False Claims Act Judgment Entered Against Washington, DC, Health Care Provider for More Than $17 Million
The U.S. District Court for the District of Columbia has entered judgment for more than $17 million against Dr. Ishtiaq Malik and his two companies, Ishtiaq Malik M.D., P.C. and Advanced Nuclear Diagnostics, for submitting false nuclear cardiology claims to federal and state health care programs, the Justice Department announced today. Ishtiaq Malik, a nuclear cardiologist, has practiced in the District of Columbia metropolitan area since 2002.
“Physicians who participate in government health care programs must bill for their services accurately and honestly,” said Stuart F. Delery, Acting Assistant Attorney General for the Civil Division. “The Department of Justice is committed to pursuing those physicians who seek financial gain at the expense of taxpayer-funded programs.”
The government’s allegations focused on Dr. Malik’s inappropriate claims for myocardial perfusion studies, commonly referred to as nuclear stress tests. These diagnostic imaging studies determine whether a patient has heart disease due to inadequate blood flow to the heart muscles. The test is usually performed in two separate phases: stress and rest. The two phases, which can be conducted on the same day or separate days, must be coded and submitted as one test. The government alleged that, contrary to these requirements, Dr. Malik and his companies double-billed for multi-day nuclear stress test studies.
“This doctor fraudulently diverted critical resources from government health care programs, contributing to the rising cost of health care for all Americans,” said Ronald C. Machen Jr., U.S. Attorney for the District of Columbia. “This lawsuit was designed to hold the doctor to account for bilking the taxpayer. We will do everything in our power to obtain every cent of the $17 million this doctor now owes the American people.”
The government alleged that Dr. Malik submitted false claims to Medicare, District of Columbia Medicaid, Maryland Medicaid, TRICARE and the Federal Employees Health Benefits Plan. In addition, the government alleged that Dr. Malik and his companies billed under codes that did not apply to the nuclear stress test studies he administered and billed for services already included in the payment for nuclear stress test codes, such as intravenous injections, drug infusions, 3D rendering and drug administration. He and his companies also allegedly billed for services not performed.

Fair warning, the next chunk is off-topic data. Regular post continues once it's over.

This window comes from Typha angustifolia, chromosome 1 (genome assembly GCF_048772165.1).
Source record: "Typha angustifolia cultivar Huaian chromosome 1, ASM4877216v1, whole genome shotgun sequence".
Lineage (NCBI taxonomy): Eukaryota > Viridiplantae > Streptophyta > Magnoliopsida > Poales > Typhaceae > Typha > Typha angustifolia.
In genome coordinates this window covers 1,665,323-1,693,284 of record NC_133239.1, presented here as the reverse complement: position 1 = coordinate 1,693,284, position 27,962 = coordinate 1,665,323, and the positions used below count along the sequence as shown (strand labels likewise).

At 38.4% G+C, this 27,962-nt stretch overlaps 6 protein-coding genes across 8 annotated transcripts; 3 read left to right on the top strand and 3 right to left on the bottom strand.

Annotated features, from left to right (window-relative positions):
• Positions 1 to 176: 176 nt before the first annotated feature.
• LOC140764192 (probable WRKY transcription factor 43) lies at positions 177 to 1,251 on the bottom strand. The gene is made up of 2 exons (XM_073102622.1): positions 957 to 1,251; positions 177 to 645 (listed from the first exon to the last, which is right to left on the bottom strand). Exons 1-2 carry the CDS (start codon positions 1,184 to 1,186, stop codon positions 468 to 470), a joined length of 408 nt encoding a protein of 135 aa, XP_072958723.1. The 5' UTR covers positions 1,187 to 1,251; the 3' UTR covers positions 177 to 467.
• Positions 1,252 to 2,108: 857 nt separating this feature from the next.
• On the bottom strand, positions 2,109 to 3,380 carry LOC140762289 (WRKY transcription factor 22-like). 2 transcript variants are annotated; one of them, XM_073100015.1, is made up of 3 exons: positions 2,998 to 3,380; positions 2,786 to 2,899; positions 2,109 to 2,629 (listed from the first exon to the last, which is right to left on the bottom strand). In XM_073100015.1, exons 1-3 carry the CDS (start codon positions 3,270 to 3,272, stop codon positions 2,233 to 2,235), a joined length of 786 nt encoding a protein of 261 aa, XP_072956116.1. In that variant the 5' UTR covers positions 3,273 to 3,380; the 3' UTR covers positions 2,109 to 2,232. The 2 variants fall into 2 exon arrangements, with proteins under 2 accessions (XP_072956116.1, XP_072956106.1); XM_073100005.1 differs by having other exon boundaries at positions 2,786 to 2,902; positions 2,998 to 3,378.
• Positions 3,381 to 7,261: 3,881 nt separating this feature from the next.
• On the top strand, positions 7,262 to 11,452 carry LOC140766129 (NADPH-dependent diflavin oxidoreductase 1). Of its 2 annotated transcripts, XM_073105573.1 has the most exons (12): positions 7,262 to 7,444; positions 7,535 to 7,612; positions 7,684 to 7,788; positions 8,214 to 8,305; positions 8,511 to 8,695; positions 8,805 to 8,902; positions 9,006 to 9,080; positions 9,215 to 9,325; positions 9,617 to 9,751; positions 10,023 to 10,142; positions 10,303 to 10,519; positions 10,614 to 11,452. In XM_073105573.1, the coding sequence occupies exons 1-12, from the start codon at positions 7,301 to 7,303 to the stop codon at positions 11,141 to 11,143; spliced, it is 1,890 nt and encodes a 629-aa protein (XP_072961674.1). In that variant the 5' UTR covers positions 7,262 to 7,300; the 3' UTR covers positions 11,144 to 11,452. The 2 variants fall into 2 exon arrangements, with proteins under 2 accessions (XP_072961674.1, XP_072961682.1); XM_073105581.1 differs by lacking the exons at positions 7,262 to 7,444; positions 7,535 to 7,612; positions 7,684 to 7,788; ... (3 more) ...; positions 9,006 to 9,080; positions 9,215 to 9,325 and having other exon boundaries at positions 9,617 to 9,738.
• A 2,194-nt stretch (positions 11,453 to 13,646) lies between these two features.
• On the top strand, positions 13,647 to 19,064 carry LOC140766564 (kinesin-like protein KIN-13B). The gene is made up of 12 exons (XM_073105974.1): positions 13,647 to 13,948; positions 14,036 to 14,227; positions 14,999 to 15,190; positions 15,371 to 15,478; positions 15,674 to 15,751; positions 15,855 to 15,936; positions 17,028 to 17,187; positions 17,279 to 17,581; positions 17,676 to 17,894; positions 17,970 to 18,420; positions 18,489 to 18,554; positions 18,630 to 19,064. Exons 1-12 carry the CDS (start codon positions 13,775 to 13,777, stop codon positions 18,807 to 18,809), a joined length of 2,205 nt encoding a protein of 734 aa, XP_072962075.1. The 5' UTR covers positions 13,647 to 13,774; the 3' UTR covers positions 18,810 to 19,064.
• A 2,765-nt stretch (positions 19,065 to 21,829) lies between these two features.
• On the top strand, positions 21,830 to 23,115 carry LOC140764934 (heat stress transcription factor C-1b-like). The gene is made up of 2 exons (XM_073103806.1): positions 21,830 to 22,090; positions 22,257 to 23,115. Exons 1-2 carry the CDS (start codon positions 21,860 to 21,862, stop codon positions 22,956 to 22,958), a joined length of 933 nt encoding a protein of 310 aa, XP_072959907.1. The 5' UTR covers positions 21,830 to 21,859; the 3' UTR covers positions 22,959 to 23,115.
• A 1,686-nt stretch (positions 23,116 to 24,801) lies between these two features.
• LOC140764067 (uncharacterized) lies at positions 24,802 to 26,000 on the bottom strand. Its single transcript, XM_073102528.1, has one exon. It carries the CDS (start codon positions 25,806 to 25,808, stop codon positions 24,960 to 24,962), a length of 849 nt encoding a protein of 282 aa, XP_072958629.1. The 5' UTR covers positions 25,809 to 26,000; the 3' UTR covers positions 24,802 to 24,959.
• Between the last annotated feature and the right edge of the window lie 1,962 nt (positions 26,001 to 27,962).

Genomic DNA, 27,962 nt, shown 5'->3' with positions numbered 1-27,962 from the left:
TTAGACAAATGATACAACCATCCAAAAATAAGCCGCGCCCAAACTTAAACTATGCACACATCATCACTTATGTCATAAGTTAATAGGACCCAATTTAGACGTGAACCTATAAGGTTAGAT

“Federal employees deserve health care providers who meet the highest standards of ethical and professional behavior,” said Patrick E. McFarland, Inspector General of the U.S. Office of Personnel Management. “This judgment reminds health care providers that they must observe those standards and reflects the commitment of federal law enforcement organizations to pursue improper and illegal conduct that places the health care system at risk.”
“Dr. Malik fraudulently charged for his services and taxpayers deserve protection from such scams,” said Daniel R. Levinson, Inspector General of the U.S. Department of Health and Human Services. “OIG agents, working with other law enforcement agencies, conducted interviews, gathered records and analyzed data to conclude a successful investigation and bring the doctor to justice.”
The government filed suit against Dr. Malik and his two companies under the False Claims Act, which allows the government to recover three times its damages, plus penalties, from those who submit false claims for federal funds. The state of Maryland and the District of Columbia subsequently joined the lawsuit under their respective state false claims acts.
This civil lawsuit illustrates the government’s emphasis on combating health care fraud and marks another achievement for the Health Care Fraud Prevention and Enforcement Action Team (HEAT) initiative, which was announced in May 2009 by Attorney General Eric Holder and Health and Human Services Secretary Kathleen Sebelius. The partnership between the two departments has focused efforts to reduce and prevent Medicare and Medicaid financial fraud through enhanced cooperation. One of the most powerful tools in this effort is the False Claims Act. Since January 2009, the Justice Department has recovered a total of more than $14.7 billion through False Claims Act cases, with more than $10.7 billion of that amount recovered in cases involving fraud against federal health care programs.
This investigation was a cooperative effort among the Commercial Litigation Branch, Civil Division, Department of Justice; the U. S. Attorney’s Office for the District of Columbia; the Maryland Attorney General’s Office; and the Attorney General’s Office for the District of Columbia. The Department of Health and Human Services’ Office of the Inspector General and the Office of Personnel Management’s Office of the Inspector General assisted in the investigation. The lawsuit is United States of America et al. v. Malik et al., No. 1:12-01234-RLW (D.D.C.).